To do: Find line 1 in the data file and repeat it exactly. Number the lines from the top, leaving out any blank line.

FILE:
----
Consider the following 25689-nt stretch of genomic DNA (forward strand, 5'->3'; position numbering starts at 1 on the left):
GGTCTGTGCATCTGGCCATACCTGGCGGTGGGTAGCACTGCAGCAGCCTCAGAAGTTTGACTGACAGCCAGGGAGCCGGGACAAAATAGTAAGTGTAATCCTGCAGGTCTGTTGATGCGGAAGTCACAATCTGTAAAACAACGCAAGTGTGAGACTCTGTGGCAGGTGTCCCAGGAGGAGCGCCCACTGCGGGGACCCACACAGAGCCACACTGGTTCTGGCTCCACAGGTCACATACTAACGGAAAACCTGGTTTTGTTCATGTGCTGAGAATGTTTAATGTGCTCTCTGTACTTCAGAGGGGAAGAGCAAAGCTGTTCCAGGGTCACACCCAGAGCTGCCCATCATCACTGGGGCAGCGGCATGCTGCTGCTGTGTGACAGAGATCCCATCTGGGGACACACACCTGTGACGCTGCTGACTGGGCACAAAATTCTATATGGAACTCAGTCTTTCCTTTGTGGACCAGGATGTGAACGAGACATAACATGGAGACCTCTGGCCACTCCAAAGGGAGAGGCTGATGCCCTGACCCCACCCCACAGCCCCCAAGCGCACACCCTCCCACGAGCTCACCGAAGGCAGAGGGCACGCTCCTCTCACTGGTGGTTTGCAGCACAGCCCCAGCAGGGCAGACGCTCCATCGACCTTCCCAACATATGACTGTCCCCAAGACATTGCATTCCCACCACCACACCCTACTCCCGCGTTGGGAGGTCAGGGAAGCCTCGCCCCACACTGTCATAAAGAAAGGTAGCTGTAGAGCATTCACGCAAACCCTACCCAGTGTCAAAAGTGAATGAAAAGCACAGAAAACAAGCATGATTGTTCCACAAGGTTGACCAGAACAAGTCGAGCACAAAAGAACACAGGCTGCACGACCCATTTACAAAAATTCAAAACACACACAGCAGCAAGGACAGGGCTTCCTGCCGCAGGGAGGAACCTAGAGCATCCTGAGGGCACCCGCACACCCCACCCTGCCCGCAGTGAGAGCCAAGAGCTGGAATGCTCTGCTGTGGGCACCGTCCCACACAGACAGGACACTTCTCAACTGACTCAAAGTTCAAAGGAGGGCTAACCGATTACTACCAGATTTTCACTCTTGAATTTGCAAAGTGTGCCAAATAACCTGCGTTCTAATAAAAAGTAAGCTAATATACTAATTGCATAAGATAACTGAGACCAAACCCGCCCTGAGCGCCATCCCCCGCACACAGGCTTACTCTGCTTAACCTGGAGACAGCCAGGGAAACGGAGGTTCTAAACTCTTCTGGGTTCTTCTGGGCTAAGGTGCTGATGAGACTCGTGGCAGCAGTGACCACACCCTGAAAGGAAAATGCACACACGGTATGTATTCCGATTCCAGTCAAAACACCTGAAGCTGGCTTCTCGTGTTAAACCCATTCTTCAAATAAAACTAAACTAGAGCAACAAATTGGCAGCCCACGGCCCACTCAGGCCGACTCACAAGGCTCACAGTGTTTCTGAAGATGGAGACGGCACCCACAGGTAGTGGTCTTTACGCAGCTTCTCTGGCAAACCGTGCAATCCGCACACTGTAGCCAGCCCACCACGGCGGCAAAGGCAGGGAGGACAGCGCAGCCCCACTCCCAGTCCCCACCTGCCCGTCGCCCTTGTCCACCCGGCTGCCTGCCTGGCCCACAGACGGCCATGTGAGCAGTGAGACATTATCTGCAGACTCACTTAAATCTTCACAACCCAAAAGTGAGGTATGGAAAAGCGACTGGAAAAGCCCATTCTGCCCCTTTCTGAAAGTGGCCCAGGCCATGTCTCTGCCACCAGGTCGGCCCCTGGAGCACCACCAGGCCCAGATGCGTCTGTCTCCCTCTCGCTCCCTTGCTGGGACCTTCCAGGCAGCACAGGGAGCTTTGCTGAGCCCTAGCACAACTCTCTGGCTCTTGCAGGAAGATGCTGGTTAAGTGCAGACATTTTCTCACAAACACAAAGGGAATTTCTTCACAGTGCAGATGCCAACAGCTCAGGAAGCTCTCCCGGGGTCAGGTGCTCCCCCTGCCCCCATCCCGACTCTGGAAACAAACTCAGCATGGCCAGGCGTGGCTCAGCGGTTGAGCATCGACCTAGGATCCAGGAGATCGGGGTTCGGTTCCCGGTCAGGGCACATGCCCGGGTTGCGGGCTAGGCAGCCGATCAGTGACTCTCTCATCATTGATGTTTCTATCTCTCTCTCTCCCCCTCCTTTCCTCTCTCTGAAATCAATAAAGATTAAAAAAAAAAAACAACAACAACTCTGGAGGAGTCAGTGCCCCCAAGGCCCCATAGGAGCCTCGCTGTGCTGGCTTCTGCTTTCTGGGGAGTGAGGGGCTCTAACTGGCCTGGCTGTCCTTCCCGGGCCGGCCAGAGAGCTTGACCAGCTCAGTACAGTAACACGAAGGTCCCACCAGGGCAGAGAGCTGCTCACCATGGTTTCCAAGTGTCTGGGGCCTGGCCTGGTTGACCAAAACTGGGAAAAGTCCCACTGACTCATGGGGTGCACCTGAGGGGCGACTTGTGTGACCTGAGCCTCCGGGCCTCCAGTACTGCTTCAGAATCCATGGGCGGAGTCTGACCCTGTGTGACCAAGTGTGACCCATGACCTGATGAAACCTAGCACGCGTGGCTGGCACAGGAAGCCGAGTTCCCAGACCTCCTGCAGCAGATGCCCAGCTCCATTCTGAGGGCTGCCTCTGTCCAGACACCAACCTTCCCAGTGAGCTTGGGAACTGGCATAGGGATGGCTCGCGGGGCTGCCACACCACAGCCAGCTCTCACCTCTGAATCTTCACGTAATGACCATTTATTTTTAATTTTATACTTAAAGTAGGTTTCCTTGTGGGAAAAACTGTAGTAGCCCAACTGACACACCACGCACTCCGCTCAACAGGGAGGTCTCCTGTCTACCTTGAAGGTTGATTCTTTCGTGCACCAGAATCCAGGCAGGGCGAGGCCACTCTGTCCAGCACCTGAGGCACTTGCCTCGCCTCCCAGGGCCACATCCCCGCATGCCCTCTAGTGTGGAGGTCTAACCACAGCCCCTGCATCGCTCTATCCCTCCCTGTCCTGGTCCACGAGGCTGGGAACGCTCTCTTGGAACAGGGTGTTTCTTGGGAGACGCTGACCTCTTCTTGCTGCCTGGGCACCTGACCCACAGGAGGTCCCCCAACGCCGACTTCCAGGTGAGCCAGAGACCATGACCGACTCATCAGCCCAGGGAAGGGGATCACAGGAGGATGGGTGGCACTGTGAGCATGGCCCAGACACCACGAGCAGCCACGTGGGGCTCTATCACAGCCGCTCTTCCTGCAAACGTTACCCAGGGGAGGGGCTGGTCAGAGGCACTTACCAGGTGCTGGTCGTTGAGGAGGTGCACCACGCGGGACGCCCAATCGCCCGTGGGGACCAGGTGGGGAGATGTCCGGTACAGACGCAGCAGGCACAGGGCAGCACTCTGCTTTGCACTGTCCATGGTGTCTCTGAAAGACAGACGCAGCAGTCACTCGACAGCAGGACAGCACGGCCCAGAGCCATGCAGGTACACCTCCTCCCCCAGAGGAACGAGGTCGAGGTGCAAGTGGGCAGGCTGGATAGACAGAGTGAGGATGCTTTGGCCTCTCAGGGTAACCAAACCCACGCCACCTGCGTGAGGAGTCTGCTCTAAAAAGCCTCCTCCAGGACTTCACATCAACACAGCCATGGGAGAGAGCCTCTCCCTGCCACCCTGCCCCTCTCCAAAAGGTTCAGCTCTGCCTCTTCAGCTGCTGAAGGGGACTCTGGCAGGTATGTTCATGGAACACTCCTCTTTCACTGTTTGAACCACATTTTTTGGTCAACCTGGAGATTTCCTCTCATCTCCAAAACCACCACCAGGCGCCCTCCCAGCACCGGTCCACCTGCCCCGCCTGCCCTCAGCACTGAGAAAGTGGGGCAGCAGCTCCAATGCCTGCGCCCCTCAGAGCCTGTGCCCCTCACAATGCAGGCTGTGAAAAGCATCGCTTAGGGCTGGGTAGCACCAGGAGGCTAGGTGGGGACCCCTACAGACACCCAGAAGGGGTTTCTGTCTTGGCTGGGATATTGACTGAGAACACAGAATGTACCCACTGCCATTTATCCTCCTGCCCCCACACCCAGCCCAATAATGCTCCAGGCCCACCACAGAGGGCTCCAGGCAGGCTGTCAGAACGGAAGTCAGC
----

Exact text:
Consider the following 25689-nt stretch of genomic DNA (forward strand, 5'->3'; position numbering starts at 1 on the left):